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Focused Ultrasound Procedure Gives Wyoming Fly Fishing Guide a New Lease on Life


Mark Armstrong grew up in Colorado, where he spent his days hiking and fishing the lakes and streams. He eventually turned that love of fishing into a full-time job offering people guided fly fishing tours in Wyoming, where he lives today. Several years ago, he started to notice his hands shaking. At first, it wasn't too bothersome, but it got progressively worse.

Mark was diagnosed with essential tremor (ET), a nervous system disorder that causes involuntary shaking in your body, often affecting your hands and making even simple tasks difficult. The condition isn't typically life-threatening, but it does get worse over time and can significantly impact a person's life.

About half of all essential tremor diagnoses appear to be from a genetic mutation called familial tremor. For those without the genetic condition, it's unclear exactly what causes tremors, but the risk of developing it increases with age (most people diagnosed are over 40). The condition is often mistaken for Parkinson's, but the two are separate.

For a man who was featured in hundreds of articles in Fish & Stream magazine and Denver newspapers for his ice fishing and fly fishing expertise and described as the "modern-day guru of Colorado ice fishing" in Bob Saile's 1999 book Trout Country: Reflections on Rivers, Fly Fishing & Related Addictions, the diagnosis was devastating.

"I was born and raised in the mountains," Mark says. "It was a part of me since I was a child, hiking the high country in Colorado. Without that in my life, I'm not whole."

As the tremors progressed, they impacted more areas of his life. Mark had trouble eating, drinking, shaving, and even getting dressed in the morning. His handwriting got so bad that he couldn't read his own notes. About seven years ago, he went on disability when the tremor prevented him from doing his job as a fly fishing guide.

Mark, who likes to post his ice fishing exploits on YouTube, started using that video platform to research his condition and treatment options. His doctors were treating the symptoms with medication, which was the best option available, but the sedatives to reduce the tremors left him feeling like a shell of himself. The only alternatives at the time were an invasive brain surgery (thalamotomy) or a deep brain stimulation device to target the part of the brain thought to be causing involuntary movements.

Then, in 2016, the Food and Drug Administration approved a non-invasive procedure called focused ultrasound to treat essential tremor in patients whose condition did not improve on medication.

First, neurosurgeons use magnetic resonance imaging (MRI) to find the tissues inside the brain that are causing tremors. Then, they use several focused beams of sound to target and destroy those tissues with extreme precision. Each individual beam can safely penetrate the tissues in the patient's brain without doing any damage, but the focal point where all the beams meet creates a small area that burns or destroys the tissues. The exact size of the area to be destroyed depends on the condition and the patient, but could be as small as 0.5mm.

Initially the procedure was only performed at hospitals on the East Coast and was not covered by insurance (including Medicare, which Mark had). Then, in 2019, University of Utah Health became the first hospital to offer it in the Mountain West region. At nearly the same time, Medicare began covering the procedure, along with most other major insurers.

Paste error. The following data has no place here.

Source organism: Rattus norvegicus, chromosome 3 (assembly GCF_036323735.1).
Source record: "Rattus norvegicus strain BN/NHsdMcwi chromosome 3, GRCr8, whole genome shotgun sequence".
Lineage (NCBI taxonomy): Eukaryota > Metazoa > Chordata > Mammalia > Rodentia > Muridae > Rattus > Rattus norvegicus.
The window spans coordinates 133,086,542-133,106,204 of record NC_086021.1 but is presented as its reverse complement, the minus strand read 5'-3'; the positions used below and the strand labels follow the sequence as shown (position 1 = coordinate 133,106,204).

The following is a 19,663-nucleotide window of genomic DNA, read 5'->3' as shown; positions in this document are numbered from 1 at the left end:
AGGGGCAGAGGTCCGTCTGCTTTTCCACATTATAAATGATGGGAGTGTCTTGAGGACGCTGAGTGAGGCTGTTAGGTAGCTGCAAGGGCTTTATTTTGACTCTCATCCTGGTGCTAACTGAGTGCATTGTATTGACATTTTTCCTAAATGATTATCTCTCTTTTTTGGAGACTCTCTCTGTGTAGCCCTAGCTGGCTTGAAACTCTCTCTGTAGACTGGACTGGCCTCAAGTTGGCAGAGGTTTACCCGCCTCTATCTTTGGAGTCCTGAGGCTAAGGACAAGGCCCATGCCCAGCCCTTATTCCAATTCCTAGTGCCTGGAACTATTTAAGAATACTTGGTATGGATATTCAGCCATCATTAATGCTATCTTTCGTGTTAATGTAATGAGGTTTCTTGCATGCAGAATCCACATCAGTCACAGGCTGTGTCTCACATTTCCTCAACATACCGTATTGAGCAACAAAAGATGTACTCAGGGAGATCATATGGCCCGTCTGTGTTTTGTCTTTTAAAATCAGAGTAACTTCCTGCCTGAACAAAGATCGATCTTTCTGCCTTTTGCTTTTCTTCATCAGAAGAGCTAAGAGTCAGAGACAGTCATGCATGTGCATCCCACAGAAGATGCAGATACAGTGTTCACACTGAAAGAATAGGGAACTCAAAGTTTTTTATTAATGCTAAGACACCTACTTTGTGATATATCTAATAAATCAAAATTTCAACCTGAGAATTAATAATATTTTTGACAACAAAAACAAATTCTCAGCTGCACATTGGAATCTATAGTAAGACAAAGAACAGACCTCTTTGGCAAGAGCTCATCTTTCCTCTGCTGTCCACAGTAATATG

When he learned about the approval and availability in Utah, Mark immediately scheduled an appointment. He spent two full days going through tests and evaluations with U of U Health neurologists, physical therapists, neuropsychologists, and neurosurgeons, then came back for surgery in November 2019.

The surgeon placed a "crown" around Mark's head and attached it with small screws to his skull to prevent any movement and ensure the beams are focused on the exact right spot. He was on an MRI table for less than three hours for the procedure.

"After they pulled me out of the MRI tube, I could draw a perfect spiral circle and write my name like I've never seen before," Mark says. "They handed me a glass of water and I was able to bring it to my mouth with the skill of a surgeon."

Mark stayed at the hospital for observation for about 30 minutes, then drove himself back to the hotel. Doctors said he may feel a little weak and have some numbness for about three weeks while recovering, but once that was gone he felt completely normal.

"The focused ultrasound procedure resolved about 95 percent of the tremors in Mark's right hand," says U of U Health neurosurgeon John Rolston, MD. "And the other five percent is barely noticeable."

"There is absolutely no reason somebody should not have this procedure done," Mark says. "I'll be 69 in August and it has given me a new lease on life and absolutely changed me. I'm able to cook again, eat, make notes, and write. I even caught a seven-pound rainbow trout all by myself."

Today, Mark is back outside doing the things he loves. He's not able to travel as much as he'd like due to the COVID-19 virus, but he's grateful he can spend his time "social distancing" by fly fishing. He's hoping that in the coming months he can bring back some of his clients for guided fishing tours.

"Having [the tremor] taken away from me opens a huge door to go forward," Mark says. "I'm ecstatic about this and I wouldn't trade it for anything.

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